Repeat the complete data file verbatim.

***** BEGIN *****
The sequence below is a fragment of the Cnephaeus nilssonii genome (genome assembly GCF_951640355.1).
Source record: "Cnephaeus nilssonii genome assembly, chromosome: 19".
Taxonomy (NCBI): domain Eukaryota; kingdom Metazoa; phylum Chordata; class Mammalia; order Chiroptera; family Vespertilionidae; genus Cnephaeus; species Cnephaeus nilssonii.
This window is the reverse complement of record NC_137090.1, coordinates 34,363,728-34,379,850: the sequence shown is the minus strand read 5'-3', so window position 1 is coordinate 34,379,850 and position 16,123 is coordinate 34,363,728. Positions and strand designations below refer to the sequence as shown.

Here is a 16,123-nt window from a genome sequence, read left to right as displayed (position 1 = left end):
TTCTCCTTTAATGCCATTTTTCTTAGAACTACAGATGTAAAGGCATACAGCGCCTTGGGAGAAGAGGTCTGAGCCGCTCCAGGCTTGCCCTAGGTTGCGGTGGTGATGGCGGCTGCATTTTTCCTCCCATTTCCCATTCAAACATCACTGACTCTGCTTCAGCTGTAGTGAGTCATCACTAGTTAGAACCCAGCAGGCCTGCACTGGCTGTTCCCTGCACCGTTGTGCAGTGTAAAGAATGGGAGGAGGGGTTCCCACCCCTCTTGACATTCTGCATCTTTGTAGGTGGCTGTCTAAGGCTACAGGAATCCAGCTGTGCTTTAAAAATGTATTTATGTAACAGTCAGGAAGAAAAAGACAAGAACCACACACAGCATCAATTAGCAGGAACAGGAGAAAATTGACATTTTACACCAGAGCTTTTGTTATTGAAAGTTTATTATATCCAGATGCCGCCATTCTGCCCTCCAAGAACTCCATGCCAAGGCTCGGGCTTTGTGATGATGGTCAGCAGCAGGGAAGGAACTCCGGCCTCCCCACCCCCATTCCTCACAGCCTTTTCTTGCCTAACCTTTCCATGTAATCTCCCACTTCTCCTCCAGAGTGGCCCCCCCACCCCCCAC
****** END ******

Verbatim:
The sequence below is a fragment of the Cnephaeus nilssonii genome (genome assembly GCF_951640355.1).
Source record: "Cnephaeus nilssonii genome assembly, chromosome: 19".
Taxonomy (NCBI): domain Eukaryota; kingdom Metazoa; phylum Chordata; class Mammalia; order Chiroptera; family Vespertilionidae; genus Cnephaeus; species Cnephaeus nilssonii.
This window is the reverse complement of record NC_137090.1, coordinates 34,363,728-34,379,850: the sequence shown is the minus strand read 5'-3', so window position 1 is coordinate 34,379,850 and position 16,123 is coordinate 34,363,728. Positions and strand designations below refer to the sequence as shown.

Here is a 16,123-nt window from a genome sequence, read left to right as displayed (position 1 = left end):
TTCTCCTTTAATGCCATTTTTCTTAGAACTACAGATGTAAAGGCATACAGCGCCTTGGGAGAAGAGGTCTGAGCCGCTCCAGGCTTGCCCTAGGTTGCGGTGGTGATGGCGGCTGCATTTTTCCTCCCATTTCCCATTCAAACATCACTGACTCTGCTTCAGCTGTAGTGAGTCATCACTAGTTAGAACCCAGCAGGCCTGCACTGGCTGTTCCCTGCACCGTTGTGCAGTGTAAAGAATGGGAGGAGGGGTTCCCACCCCTCTTGACATTCTGCATCTTTGTAGGTGGCTGTCTAAGGCTACAGGAATCCAGCTGTGCTTTAAAAATGTATTTATGTAACAGTCAGGAAGAAAAAGACAAGAACCACACACAGCATCAATTAGCAGGAACAGGAGAAAATTGACATTTTACACCAGAGCTTTTGTTATTGAAAGTTTATTATATCCAGATGCCGCCATTCTGCCCTCCAAGAACTCCATGCCAAGGCTCGGGCTTTGTGATGATGGTCAGCAGCAGGGAAGGAACTCCGGCCTCCCCACCCCCATTCCTCACAGCCTTTTCTTGCCTAACCTTTCCATGTAATCTCCCACTTCTCCTCCAGAGTGGCCCCCCCACCCCCCAC